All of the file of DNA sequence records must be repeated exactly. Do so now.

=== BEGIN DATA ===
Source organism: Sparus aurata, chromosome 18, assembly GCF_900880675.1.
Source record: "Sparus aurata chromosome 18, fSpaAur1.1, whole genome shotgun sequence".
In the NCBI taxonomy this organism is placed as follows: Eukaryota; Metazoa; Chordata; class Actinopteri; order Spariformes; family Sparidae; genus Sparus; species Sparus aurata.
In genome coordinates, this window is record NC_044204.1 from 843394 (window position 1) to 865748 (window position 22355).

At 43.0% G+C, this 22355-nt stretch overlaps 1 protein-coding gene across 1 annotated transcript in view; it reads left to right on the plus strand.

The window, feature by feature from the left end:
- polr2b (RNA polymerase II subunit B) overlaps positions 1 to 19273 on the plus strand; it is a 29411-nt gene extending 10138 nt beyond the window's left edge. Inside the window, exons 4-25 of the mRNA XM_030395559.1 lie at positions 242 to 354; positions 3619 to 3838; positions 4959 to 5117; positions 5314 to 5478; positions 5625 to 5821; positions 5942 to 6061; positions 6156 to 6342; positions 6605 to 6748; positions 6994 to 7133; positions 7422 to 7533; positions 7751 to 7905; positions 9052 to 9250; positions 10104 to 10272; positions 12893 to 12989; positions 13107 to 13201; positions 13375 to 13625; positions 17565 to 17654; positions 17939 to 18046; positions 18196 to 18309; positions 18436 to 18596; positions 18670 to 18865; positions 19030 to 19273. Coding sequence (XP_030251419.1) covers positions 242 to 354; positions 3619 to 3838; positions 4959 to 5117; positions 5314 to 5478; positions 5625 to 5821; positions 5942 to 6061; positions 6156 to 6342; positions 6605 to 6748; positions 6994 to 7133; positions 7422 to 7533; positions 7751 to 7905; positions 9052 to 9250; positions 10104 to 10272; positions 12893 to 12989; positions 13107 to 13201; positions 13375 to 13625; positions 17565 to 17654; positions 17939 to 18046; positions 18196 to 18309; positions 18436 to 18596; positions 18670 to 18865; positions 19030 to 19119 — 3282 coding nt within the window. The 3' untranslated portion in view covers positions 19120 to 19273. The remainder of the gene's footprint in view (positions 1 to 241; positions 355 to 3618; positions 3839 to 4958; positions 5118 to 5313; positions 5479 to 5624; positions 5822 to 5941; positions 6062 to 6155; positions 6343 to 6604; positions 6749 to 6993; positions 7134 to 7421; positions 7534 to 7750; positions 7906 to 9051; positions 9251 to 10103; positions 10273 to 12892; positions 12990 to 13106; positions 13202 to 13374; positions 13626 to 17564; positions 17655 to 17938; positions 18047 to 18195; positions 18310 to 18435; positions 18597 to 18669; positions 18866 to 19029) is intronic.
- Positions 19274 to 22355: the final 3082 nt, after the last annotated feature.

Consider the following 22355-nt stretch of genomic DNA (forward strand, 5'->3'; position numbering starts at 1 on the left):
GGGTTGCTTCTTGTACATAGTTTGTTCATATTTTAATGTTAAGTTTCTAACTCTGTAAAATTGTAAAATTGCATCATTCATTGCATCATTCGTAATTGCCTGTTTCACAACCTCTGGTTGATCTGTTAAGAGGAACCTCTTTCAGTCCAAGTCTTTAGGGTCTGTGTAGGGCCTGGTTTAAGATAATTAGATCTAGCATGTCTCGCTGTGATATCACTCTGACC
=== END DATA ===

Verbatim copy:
Source organism: Sparus aurata, chromosome 18, assembly GCF_900880675.1.
Source record: "Sparus aurata chromosome 18, fSpaAur1.1, whole genome shotgun sequence".
In the NCBI taxonomy this organism is placed as follows: Eukaryota; Metazoa; Chordata; class Actinopteri; order Spariformes; family Sparidae; genus Sparus; species Sparus aurata.
In genome coordinates, this window is record NC_044204.1 from 843394 (window position 1) to 865748 (window position 22355).

At 43.0% G+C, this 22355-nt stretch overlaps 1 protein-coding gene across 1 annotated transcript in view; it reads left to right on the plus strand.

The window, feature by feature from the left end:
- polr2b (RNA polymerase II subunit B) overlaps positions 1 to 19273 on the plus strand; it is a 29411-nt gene extending 10138 nt beyond the window's left edge. Inside the window, exons 4-25 of the mRNA XM_030395559.1 lie at positions 242 to 354; positions 3619 to 3838; positions 4959 to 5117; positions 5314 to 5478; positions 5625 to 5821; positions 5942 to 6061; positions 6156 to 6342; positions 6605 to 6748; positions 6994 to 7133; positions 7422 to 7533; positions 7751 to 7905; positions 9052 to 9250; positions 10104 to 10272; positions 12893 to 12989; positions 13107 to 13201; positions 13375 to 13625; positions 17565 to 17654; positions 17939 to 18046; positions 18196 to 18309; positions 18436 to 18596; positions 18670 to 18865; positions 19030 to 19273. Coding sequence (XP_030251419.1) covers positions 242 to 354; positions 3619 to 3838; positions 4959 to 5117; positions 5314 to 5478; positions 5625 to 5821; positions 5942 to 6061; positions 6156 to 6342; positions 6605 to 6748; positions 6994 to 7133; positions 7422 to 7533; positions 7751 to 7905; positions 9052 to 9250; positions 10104 to 10272; positions 12893 to 12989; positions 13107 to 13201; positions 13375 to 13625; positions 17565 to 17654; positions 17939 to 18046; positions 18196 to 18309; positions 18436 to 18596; positions 18670 to 18865; positions 19030 to 19119 — 3282 coding nt within the window. The 3' untranslated portion in view covers positions 19120 to 19273. The remainder of the gene's footprint in view (positions 1 to 241; positions 355 to 3618; positions 3839 to 4958; positions 5118 to 5313; positions 5479 to 5624; positions 5822 to 5941; positions 6062 to 6155; positions 6343 to 6604; positions 6749 to 6993; positions 7134 to 7421; positions 7534 to 7750; positions 7906 to 9051; positions 9251 to 10103; positions 10273 to 12892; positions 12990 to 13106; positions 13202 to 13374; positions 13626 to 17564; positions 17655 to 17938; positions 18047 to 18195; positions 18310 to 18435; positions 18597 to 18669; positions 18866 to 19029) is intronic.
- Positions 19274 to 22355: the final 3082 nt, after the last annotated feature.

Consider the following 22355-nt stretch of genomic DNA (forward strand, 5'->3'; position numbering starts at 1 on the left):
GGGTTGCTTCTTGTACATAGTTTGTTCATATTTTAATGTTAAGTTTCTAACTCTGTAAAATTGTAAAATTGCATCATTCATTGCATCATTCGTAATTGCCTGTTTCACAACCTCTGGTTGATCTGTTAAGAGGAACCTCTTTCAGTCCAAGTCTTTAGGGTCTGTGTAGGGCCTGGTTTAAGATAATTAGATCTAGCATGTCTCGCTGTGATATCACTCTGACC